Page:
Minnesota Rep. Zack Stephenson is two-for-two this week after the House Judiciary Finance and Civil Law Committee Thursday morning moved his sports betting bill forward. It was voted out of the House Commerce, Finance, and Policy Committee Tuesday, and now heads to the Public Safety Finance and Policy Committee.
Stephenson’s bill, HF 2000, would allow for retail and statewide mobile wagering and has the backing of the state’s 11 Indian tribes and its professional sports teams. Under the bill, all tribes would be licensed for wagering and entitled to one brick-and-mortar sportsbook and one digital platform, or skin.
Thursday’s committee meeting was succinct and filled with quips. After Stephenson introduced the bill and said it had the backing of all the state’s pro teams, committee Chair Jamie Becker-Finn asked if that included Minnesota’s “professional ultimate [frisbee] team.” She asked with a smile, and Stephenson looked surprised but said, “Well, add that to the list!”
DraftKings’ David Prestwood was the only person to testify in person in favor of the bill, while two groups — the Minnesota Alliance on Problem Gambling and the Joint Religious Legislative Coalition — were opposed. The latter group, represented by Executive Director Leah Patton, laid out the ills of wagering. But in the end, she thanked Stephenson for hearing their concerns.
“It’s a pretty good version of something we really don’t like,” Patton closed with.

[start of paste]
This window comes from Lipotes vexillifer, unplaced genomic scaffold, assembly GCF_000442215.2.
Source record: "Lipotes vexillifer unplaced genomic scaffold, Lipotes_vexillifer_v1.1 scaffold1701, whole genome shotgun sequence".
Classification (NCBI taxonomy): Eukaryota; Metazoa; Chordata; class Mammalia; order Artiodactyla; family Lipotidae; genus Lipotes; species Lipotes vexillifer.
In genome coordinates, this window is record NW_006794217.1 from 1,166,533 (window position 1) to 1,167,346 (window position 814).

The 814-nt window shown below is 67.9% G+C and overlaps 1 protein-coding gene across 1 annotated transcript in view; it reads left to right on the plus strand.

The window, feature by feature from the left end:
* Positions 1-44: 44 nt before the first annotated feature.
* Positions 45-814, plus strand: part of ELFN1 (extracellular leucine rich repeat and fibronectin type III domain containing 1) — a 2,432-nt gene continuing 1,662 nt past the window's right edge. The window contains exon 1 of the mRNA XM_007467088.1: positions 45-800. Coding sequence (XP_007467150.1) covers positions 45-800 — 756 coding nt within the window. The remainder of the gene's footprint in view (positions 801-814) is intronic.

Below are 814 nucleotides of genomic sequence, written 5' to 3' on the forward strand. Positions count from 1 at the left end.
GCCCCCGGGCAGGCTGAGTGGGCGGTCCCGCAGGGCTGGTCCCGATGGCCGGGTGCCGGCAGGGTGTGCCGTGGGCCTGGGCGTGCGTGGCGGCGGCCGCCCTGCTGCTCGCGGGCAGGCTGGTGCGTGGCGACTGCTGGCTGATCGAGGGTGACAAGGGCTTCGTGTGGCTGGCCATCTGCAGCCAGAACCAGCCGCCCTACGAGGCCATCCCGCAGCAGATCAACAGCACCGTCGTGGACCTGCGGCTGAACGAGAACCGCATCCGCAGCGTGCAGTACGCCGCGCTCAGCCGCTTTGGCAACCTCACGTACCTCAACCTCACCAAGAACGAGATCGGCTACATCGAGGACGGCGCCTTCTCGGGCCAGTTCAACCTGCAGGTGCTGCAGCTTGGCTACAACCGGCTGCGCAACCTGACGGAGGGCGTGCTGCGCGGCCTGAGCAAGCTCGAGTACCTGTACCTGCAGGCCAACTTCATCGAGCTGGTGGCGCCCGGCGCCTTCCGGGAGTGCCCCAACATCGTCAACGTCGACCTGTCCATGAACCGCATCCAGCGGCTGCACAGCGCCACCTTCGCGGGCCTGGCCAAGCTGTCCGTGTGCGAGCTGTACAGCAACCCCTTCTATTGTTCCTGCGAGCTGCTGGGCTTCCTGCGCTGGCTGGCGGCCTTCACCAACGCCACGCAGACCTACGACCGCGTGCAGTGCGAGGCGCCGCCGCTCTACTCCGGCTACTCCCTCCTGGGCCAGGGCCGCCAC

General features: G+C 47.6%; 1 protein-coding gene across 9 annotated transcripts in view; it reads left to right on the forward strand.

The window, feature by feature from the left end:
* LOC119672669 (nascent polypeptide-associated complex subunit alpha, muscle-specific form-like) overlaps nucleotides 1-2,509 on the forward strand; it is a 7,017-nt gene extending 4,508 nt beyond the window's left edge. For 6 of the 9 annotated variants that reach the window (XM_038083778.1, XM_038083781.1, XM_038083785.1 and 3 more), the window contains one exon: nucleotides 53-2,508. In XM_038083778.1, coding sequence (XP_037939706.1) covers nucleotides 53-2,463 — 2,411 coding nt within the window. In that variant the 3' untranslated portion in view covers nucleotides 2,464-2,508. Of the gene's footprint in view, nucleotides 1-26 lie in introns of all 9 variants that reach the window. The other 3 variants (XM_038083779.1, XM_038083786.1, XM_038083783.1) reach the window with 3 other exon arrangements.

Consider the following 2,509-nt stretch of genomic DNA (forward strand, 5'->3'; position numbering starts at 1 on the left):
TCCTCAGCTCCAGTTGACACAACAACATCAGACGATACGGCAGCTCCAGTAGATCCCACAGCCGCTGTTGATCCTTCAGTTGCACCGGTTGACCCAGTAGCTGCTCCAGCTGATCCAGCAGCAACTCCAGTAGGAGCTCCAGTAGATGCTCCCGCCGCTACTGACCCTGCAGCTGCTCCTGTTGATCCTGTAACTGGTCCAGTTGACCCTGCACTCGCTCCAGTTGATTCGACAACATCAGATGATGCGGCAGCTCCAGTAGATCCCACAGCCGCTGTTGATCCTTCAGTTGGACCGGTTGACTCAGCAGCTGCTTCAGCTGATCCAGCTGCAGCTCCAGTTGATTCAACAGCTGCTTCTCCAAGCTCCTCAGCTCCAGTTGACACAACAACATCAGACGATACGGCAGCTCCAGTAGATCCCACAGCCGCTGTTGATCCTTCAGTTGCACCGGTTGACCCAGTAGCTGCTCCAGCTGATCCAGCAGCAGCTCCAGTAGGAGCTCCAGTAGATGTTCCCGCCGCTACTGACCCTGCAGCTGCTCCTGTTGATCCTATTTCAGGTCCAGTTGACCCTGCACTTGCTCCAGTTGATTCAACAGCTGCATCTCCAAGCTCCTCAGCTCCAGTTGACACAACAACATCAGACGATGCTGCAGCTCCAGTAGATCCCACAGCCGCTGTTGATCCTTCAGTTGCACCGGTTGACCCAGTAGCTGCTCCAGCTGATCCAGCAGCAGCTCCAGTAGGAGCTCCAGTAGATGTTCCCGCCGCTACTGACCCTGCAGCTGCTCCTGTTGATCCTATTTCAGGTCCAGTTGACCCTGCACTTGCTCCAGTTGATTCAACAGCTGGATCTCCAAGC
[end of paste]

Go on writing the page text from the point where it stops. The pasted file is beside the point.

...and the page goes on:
Becker-Finn gave a chuckle and responded, “Thank you for summarizing that really well …. That might be the best opposing testimony I’ve ever heard.”
Clearing up issues
Several committee members asked questions surrounding how the self-exclusion list works and whether or not the bill would allow for political or other types of betting not related to sports. Stephenson was earnest in his answer, saying, “I don’t think so — that’s not the intent of the bill,” and promised to get more clarity from the bill writers.
Last year, Stephenson advanced a similar bill that passed the House but was amended in the Senate to include two horse racetracks among those that could be licensed for sports betting. The Minnesota Indian Gaming Association then withdrew its support, and the bill died in the Senate.
This year, the tribes would be directly licensed as sports betting operators and able to contract with commercial entities such as DraftKings or FanDuel to offer wagering. Betting would be taxed at 10% of adjusted gross revenue, the legal betting age would be 21, and there would be significant funding for problem and responsible gambling programs.
Stephenson said that the bill would fund itself in terms of paying for oversight and regulatory costs, and that 40% of the state’s share of revenue would go to responsible gambling programs and 40% would be directed to youth sports programs, particularly in high-risk areas. Stephenson said the percentage of funds earmarked for responsible gambling would be among the most pledged by any state.